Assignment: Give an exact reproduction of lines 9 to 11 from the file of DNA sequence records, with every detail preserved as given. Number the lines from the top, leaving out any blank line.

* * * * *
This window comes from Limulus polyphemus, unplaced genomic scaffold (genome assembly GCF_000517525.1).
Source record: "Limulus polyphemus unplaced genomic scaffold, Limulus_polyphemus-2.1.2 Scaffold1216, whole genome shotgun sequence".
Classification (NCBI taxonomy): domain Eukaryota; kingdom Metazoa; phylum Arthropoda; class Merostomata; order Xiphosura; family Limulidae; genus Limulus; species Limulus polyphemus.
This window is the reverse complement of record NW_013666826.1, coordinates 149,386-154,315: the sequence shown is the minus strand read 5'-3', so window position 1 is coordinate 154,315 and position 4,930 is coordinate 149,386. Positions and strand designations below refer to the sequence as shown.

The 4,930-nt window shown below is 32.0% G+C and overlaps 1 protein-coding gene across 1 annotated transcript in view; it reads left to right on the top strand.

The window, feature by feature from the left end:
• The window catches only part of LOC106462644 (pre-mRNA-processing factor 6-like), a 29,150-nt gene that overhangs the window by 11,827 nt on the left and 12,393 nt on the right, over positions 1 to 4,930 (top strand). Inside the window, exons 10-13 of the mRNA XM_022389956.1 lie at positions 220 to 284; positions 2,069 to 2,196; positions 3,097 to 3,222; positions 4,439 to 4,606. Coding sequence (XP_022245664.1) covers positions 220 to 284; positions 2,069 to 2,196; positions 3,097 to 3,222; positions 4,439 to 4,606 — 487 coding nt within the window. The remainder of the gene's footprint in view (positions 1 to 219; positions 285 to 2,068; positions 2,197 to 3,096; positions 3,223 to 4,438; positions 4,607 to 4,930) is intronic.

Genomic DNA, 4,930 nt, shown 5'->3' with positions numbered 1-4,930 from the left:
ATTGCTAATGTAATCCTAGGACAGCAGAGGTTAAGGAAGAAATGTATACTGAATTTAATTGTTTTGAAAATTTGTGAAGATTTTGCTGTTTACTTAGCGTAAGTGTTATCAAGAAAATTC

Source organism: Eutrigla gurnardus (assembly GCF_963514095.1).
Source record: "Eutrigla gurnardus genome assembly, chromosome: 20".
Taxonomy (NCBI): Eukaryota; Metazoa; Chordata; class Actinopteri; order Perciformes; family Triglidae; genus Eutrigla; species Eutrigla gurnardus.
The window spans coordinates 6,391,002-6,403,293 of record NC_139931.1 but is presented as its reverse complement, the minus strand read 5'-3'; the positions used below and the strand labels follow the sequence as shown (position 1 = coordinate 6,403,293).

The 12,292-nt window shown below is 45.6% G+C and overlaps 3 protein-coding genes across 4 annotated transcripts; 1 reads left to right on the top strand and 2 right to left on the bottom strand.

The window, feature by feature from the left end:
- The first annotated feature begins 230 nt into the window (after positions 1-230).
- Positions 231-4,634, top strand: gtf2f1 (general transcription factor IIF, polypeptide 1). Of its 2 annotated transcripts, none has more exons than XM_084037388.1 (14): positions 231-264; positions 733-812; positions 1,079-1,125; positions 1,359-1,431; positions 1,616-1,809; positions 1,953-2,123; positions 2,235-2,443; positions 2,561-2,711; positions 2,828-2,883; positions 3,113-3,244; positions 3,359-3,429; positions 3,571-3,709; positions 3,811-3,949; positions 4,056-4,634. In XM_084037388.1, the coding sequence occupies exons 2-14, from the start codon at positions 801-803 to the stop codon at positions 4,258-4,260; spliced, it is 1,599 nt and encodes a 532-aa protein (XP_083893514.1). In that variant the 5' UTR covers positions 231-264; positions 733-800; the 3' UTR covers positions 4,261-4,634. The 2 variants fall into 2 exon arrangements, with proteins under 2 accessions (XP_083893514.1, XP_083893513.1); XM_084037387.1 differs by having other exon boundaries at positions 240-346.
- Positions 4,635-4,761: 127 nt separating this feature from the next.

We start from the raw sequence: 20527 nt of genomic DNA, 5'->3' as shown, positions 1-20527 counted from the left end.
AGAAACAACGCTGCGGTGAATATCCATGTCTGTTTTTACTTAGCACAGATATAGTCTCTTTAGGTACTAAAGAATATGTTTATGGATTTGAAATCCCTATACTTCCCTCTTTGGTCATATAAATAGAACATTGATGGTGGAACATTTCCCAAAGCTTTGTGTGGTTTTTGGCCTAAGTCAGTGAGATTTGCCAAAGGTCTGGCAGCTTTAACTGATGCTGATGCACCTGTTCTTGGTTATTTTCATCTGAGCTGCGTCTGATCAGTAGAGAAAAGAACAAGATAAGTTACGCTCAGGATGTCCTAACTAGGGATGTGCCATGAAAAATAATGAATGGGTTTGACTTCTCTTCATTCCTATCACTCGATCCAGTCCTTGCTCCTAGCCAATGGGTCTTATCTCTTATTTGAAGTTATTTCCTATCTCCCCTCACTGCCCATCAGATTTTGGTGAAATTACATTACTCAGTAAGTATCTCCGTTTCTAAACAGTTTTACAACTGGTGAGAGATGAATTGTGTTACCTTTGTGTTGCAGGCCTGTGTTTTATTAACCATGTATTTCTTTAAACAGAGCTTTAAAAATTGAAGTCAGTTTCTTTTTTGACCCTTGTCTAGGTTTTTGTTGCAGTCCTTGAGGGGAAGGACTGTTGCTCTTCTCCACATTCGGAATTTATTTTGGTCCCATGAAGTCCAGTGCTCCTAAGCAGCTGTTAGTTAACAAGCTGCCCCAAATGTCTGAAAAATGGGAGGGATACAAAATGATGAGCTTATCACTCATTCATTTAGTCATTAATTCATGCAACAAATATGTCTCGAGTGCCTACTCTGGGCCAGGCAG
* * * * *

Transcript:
ATTGCTAATGTAATCCTAGGACAGCAGAGGTTAAGGAAGAAATGTATACTGAATTTAATTGTTTTGAAAATTTGTGAAGATTTTGCTGTTTACTTAGCGTAAGTGTTATCAAGAAAATTC

Source organism: Eutrigla gurnardus (assembly GCF_963514095.1).
Source record: "Eutrigla gurnardus genome assembly, chromosome: 20".